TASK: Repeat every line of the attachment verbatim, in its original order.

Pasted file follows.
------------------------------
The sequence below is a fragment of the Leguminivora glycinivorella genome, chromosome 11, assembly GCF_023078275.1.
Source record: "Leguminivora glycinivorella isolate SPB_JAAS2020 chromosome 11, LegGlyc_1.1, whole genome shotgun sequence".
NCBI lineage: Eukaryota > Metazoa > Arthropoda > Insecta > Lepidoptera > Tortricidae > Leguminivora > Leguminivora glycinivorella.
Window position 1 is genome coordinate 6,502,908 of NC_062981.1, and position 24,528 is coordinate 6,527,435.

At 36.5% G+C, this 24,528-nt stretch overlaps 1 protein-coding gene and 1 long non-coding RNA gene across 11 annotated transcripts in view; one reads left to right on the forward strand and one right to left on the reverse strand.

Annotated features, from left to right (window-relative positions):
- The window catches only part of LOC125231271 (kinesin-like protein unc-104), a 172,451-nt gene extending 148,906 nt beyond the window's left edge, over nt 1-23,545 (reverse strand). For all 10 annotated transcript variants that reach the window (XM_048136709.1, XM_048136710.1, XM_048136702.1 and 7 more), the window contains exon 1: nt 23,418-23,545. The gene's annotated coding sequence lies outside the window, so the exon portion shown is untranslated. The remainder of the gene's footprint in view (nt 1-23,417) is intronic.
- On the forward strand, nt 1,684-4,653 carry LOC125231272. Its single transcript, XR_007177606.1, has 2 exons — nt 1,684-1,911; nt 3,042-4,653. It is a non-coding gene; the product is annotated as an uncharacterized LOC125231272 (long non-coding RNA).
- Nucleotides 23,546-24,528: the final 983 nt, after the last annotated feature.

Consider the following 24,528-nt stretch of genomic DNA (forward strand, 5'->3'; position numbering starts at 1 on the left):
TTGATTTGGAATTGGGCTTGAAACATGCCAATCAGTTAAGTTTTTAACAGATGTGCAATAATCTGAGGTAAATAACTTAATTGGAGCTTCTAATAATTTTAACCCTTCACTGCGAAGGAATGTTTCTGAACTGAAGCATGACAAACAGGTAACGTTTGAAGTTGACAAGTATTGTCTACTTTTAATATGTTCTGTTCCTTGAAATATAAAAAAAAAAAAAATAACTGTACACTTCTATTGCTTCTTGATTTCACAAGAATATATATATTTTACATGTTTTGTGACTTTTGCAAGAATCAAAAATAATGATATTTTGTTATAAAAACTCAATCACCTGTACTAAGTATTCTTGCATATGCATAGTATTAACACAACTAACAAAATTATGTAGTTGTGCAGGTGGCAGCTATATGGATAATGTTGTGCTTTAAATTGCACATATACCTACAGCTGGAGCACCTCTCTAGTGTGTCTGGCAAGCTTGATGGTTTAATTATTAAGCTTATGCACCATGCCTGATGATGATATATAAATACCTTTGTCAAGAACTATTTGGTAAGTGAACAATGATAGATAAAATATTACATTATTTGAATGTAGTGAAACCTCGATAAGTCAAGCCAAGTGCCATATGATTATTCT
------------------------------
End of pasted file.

The sequence below is a fragment of the Leguminivora glycinivorella genome, chromosome 11, assembly GCF_023078275.1.
Source record: "Leguminivora glycinivorella isolate SPB_JAAS2020 chromosome 11, LegGlyc_1.1, whole genome shotgun sequence".
NCBI lineage: Eukaryota > Metazoa > Arthropoda > Insecta > Lepidoptera > Tortricidae > Leguminivora > Leguminivora glycinivorella.
Window position 1 is genome coordinate 6,502,908 of NC_062981.1, and position 24,528 is coordinate 6,527,435.

At 36.5% G+C, this 24,528-nt stretch overlaps 1 protein-coding gene and 1 long non-coding RNA gene across 11 annotated transcripts in view; one reads left to right on the forward strand and one right to left on the reverse strand.

Annotated features, from left to right (window-relative positions):
- The window catches only part of LOC125231271 (kinesin-like protein unc-104), a 172,451-nt gene extending 148,906 nt beyond the window's left edge, over nt 1-23,545 (reverse strand). For all 10 annotated transcript variants that reach the window (XM_048136709.1, XM_048136710.1, XM_048136702.1 and 7 more), the window contains exon 1: nt 23,418-23,545. The gene's annotated coding sequence lies outside the window, so the exon portion shown is untranslated. The remainder of the gene's footprint in view (nt 1-23,417) is intronic.
- On the forward strand, nt 1,684-4,653 carry LOC125231272. Its single transcript, XR_007177606.1, has 2 exons — nt 1,684-1,911; nt 3,042-4,653. It is a non-coding gene; the product is annotated as an uncharacterized LOC125231272 (long non-coding RNA).
- Nucleotides 23,546-24,528: the final 983 nt, after the last annotated feature.

Consider the following 24,528-nt stretch of genomic DNA (forward strand, 5'->3'; position numbering starts at 1 on the left):
TTGATTTGGAATTGGGCTTGAAACATGCCAATCAGTTAAGTTTTTAACAGATGTGCAATAATCTGAGGTAAATAACTTAATTGGAGCTTCTAATAATTTTAACCCTTCACTGCGAAGGAATGTTTCTGAACTGAAGCATGACAAACAGGTAACGTTTGAAGTTGACAAGTATTGTCTACTTTTAATATGTTCTGTTCCTTGAAATATAAAAAAAAAAAAAATAACTGTACACTTCTATTGCTTCTTGATTTCACAAGAATATATATATTTTACATGTTTTGTGACTTTTGCAAGAATCAAAAATAATGATATTTTGTTATAAAAACTCAATCACCTGTACTAAGTATTCTTGCATATGCATAGTATTAACACAACTAACAAAATTATGTAGTTGTGCAGGTGGCAGCTATATGGATAATGTTGTGCTTTAAATTGCACATATACCTACAGCTGGAGCACCTCTCTAGTGTGTCTGGCAAGCTTGATGGTTTAATTATTAAGCTTATGCACCATGCCTGATGATGATATATAAATACCTTTGTCAAGAACTATTTGGTAAGTGAACAATGATAGATAAAATATTACATTATTTGAATGTAGTGAAACCTCGATAAGTCAAGCCAAGTGCCATATGATTATTCT